I brought my 7 year-old son to a Pediatric Sleep doctor last year. (Amazing, you think of these types of doctors for adults and not children). My son has wanted to be in our bed since he was a few days old and frequently wakes up during the night. After explaining our sitation to the doctor and things we have tried (moving the bed in the room in different positions, dream catchers, Benadryl, putting our sheets on his bed, earlier bed times, etc.), he explained to me that this has been a problem that he is beginning to see more and more of and a sleep study was not something that would benefit us. He went on to say that some children require only so many hours of sleep each night and gave us a formula to work with:
1. Determine how many hours Justin actually slept each night.
2. Determine what time he got up in the morning (or what time he needed to get up)
3. Subtract the number of hours of actual sleep from the wake up time. This was time to actually put him to bed at night. He also said to not let him lay around and watch t.v., but to keep him active until bed time. He said this condenses his sleep so that he could have a better nights sleep and that it eventually "trains the brain" to sleep straight through and not the constant waking up. He also suggested using Melatonin and that also helped.
06/17/2008 01:37 PM
For me sleep is not neccessaty I can go days without any,because my mind is constantly in thought My head will not shut off long enough to go into sleep mode.
Even when I seem to be asleep I am still seeing colours and shapes and am up and down all night. There are various versions of sleep training methods you may have read or heard about. Basically after the bedtime routine is done and your child is in his bed or crib, leave the room without long drawn out words or further attempts at touching the child in any way.
If the child is upset and obviously not sleeping, wait a few minutes and then go back into the child's room to check on him/her. Checks involve going back into the child's room and briefly (not more than a minute, preferably less) touching, rubbing or maybe giving a “high five”, “thumbs up” or hug for an older child who better responds to these gestures. Gently but firmly say, “it's okay, it's bedtime, you are okay” or a similar phrase and then leave the room until it is time for the next check or until the child falls asleep.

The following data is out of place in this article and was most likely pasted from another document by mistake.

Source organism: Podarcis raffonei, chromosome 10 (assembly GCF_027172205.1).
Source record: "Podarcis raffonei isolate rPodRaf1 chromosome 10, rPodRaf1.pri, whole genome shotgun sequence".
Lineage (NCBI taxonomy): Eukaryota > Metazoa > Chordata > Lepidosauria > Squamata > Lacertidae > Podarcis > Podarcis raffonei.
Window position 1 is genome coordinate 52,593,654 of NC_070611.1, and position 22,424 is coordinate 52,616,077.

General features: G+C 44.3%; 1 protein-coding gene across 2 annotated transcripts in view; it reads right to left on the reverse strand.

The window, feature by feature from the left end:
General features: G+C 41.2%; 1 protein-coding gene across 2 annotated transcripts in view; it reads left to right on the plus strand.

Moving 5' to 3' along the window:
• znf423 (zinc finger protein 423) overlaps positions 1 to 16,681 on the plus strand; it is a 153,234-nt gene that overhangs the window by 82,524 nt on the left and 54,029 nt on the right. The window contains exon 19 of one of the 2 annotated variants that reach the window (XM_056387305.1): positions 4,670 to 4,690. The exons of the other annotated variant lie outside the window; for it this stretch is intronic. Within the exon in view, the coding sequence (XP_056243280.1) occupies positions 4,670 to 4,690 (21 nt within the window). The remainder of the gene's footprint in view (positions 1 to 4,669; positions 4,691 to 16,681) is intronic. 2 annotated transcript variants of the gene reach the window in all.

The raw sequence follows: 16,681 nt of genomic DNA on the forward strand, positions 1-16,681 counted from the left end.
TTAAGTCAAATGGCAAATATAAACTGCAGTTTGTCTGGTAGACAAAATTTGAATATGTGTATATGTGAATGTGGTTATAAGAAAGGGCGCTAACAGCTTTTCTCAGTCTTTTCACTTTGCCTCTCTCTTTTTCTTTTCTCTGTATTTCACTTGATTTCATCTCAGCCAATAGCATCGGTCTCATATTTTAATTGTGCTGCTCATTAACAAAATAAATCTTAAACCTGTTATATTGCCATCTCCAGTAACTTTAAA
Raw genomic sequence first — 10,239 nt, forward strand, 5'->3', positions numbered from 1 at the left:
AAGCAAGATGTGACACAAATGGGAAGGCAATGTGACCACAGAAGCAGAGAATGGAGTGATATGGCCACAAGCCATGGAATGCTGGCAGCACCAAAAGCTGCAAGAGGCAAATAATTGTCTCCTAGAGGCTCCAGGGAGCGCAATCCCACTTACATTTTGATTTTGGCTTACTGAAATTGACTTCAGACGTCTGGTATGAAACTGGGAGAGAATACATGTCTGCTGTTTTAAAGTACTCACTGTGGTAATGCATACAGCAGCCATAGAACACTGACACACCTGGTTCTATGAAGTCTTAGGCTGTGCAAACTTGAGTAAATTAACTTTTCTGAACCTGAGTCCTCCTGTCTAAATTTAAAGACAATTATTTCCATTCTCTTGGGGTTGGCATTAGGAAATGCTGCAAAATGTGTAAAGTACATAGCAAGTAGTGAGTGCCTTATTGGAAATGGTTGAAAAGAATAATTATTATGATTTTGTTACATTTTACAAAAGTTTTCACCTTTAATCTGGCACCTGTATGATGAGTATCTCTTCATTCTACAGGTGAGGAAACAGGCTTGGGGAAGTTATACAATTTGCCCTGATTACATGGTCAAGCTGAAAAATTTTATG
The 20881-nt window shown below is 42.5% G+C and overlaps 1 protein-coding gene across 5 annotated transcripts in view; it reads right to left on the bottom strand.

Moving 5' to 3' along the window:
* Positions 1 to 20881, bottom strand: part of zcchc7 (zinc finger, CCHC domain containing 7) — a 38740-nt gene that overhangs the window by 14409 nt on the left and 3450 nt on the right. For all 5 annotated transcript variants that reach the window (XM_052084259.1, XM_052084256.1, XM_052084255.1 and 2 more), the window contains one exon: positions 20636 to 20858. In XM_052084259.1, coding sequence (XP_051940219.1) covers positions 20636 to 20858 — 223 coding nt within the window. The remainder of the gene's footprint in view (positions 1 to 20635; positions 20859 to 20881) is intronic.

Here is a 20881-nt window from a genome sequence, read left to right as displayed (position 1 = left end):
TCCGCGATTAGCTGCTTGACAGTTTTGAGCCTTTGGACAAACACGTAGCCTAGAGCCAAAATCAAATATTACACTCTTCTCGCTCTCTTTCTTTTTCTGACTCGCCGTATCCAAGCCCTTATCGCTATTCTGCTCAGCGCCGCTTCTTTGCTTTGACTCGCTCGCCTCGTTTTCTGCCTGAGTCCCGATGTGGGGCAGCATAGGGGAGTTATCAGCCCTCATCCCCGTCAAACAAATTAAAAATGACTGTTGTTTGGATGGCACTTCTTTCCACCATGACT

Using this technique consistently is generally harder on the parent then it is on the child. It could take a couple of hours the first few nights. It is important to know that it is very likely the child's behavior will get worse for a few days or more before it improves. This is the child testing the change and trying to bring the old routine back. For some children who are older and not genuinely tired at a reasonable bedtime, a routine of staying in the bed or in the room quietly may be appropriate for these children. Sleep training methods can still be applied in these situations. To ensure your child is sleepy at bed time
1. From sleep diary, see average hours of sleep per night
2. Calculate 90% of this and make this the new sleeping time (delay bedtime and/or waking time); never restrict below five hours
3. If lying awake, occupy in another room until sleepy
4. Avoid naps in day/oversleeping at weekend
5. After a week, move settling/waking time by 15 minutes - continue until desired pattern of sleep occurs.
Children who insist on parents' presence
1. Lie next to child on bed for three nights
2. Lie on mattress next to bed for three nights
3. Move mattress closer to door every three nights
4. Sit on chair in bedroom at door with door open for three nights
5. Sit outside door whilst still visible to child for three nights
6. Sit outside door not visible to child for three nights
7. Sit outside room with door closed for three nights.
There are two types of sleeping medication one will help to get to sleep the other to stay asleep,though if you decide to go for meds please speak intensly to your docto because some side effects can be worse than the problem its self.
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